Warmth required to finish lambs

23:57, Oct 29 2012
Nicole Masters
TAILED: Brent Hodgkinson, left, tails the last of his lambs with the help of his son Reuben Hodgkinson, centre, and Kain Cresswell at his Island Valley Farm near Tadmor.

Fine weather and fair prices are what Nelson sheep farmers want for Christmas.

With lambing over for all but those on colder hill country, most farmers are totalling up how well they have done.

Those on warmer properties closer to the sea have already finished tailing and have got their first drafts of lambs off to the works, while others are battling cool spring conditions trying to fatten up their animals.

Upper Takaka farmer Jonny Harwood said he had enjoyed his best ever lambing.

He had just finished tailing and had ended up with a percentage of about 150.

A decision to lamb a bit later had paid off as he had avoided a spell of cold, southeast weather.


As a result, more had survived.

His flock of 3200 wairere romney ewes and two-tooths was also getting more fertile, having scanned out at 180 per cent.

Mr Harwood said with more lambs to sell he expected to make about the same as last year despite a sharply lower schedule.

"Last season it was extremely high and unfortunately it has come back down to reality."

Dennis Meade said prolonged wet weather had knocked back lambs on his Sherry Valley property and he hoped to end with about 140 per cent, which was slightly lower than his average.

His 2600 ewes and two-tooths had scanned at a combined rate of 163, but lamb survival rates were down.

"It's annoying when it is wet and miserable for quite long periods as you end up with lambs a week or 10 days old which just conk out."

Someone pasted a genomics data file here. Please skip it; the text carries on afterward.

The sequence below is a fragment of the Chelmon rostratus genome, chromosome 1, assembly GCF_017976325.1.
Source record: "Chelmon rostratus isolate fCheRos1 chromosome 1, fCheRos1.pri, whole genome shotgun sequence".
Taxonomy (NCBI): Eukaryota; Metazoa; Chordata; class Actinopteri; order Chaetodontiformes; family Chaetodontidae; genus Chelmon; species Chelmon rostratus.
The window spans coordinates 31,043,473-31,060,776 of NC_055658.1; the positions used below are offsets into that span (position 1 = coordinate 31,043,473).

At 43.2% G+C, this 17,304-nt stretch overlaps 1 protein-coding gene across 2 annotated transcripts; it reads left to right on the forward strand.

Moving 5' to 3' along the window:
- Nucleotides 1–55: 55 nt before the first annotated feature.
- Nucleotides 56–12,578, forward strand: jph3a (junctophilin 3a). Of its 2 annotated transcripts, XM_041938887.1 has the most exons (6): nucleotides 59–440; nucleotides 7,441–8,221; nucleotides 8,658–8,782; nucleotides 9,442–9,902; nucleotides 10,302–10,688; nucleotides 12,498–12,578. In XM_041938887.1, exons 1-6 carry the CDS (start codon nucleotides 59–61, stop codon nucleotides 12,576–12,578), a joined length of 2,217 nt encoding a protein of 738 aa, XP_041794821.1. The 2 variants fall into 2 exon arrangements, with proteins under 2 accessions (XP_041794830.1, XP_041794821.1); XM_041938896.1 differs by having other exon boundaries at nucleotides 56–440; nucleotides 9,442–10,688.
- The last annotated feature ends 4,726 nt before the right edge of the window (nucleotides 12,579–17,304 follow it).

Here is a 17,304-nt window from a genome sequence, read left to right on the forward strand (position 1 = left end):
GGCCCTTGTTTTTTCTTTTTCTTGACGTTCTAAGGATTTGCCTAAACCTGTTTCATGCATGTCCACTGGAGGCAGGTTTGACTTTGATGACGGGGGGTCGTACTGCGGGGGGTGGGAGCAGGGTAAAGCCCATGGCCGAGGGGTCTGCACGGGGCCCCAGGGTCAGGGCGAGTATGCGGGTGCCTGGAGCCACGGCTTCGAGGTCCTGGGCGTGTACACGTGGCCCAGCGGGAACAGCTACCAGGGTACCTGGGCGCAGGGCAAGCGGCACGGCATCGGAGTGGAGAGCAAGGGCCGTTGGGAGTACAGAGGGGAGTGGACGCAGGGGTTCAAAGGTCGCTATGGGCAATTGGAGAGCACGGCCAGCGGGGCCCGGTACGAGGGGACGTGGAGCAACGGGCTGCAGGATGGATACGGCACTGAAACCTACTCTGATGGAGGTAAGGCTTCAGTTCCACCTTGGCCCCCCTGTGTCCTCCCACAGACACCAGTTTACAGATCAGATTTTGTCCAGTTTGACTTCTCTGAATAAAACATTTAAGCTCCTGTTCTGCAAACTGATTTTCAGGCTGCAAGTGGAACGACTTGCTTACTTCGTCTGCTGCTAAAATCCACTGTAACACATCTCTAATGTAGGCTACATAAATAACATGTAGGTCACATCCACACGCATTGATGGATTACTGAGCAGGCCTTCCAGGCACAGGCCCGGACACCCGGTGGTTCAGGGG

Lower lamb prices would make him a little more conservative about his spending, he said.

At Tadmor, Brent Hodgkinson had a more difficult time, saying he expected to finish with a lambing percentage of 115 from his flock of 3300, one of his lowest returns for some years.

"The autumn wasn't particularly good for our ewes and we got a bit of worm infestation and the quality of feed wasn't the best, " he said.

He had more losses than normal due to wet weather.

"Our lambs aren't as bonny as they usually are. They just need some warmth to grow."

Gary Basher, of Howard Valley, is another who wants to see some sunshine.

His hoggets are just finishing lambing on his rugged farm near St Arnaud and he has just started tailing lambs from his main ewe mob.

He expects his 1700 ewes will return 140 per cent, just shy of his best of 145 per cent, but disappointing given they scanned at more than 190 per cent. He predicts his 600 hoggets will lamb at 80-90 per cent. "We had reasonable weather for our ewes but had a couple of bad spells for our hoggets where we had to bring them into the shed overnight, which causes a lot of extra work but we didn't lose too many."

Grass growth had come to a standstill over the past fortnight, checked by cold winds and snow down to the bushline every second night.

While his lambs wouldn't be ready to sell until March-April, he needed good weather up until and after Christmas to put weight on them, Mr Basher said, who this year finished third in the romney section of the national ewe hogget competition.

It had been cold enough that he hadn't needed to treat his lambs for fly strike.

"Even the sandflies aren't out yet."

He didn't expect to do as well as last year, when he averaged $100 per lamb, and was nervous the schedule would hold at $90.

With a lamb costing $76 to produce, it left little margin if prices fell further, he said.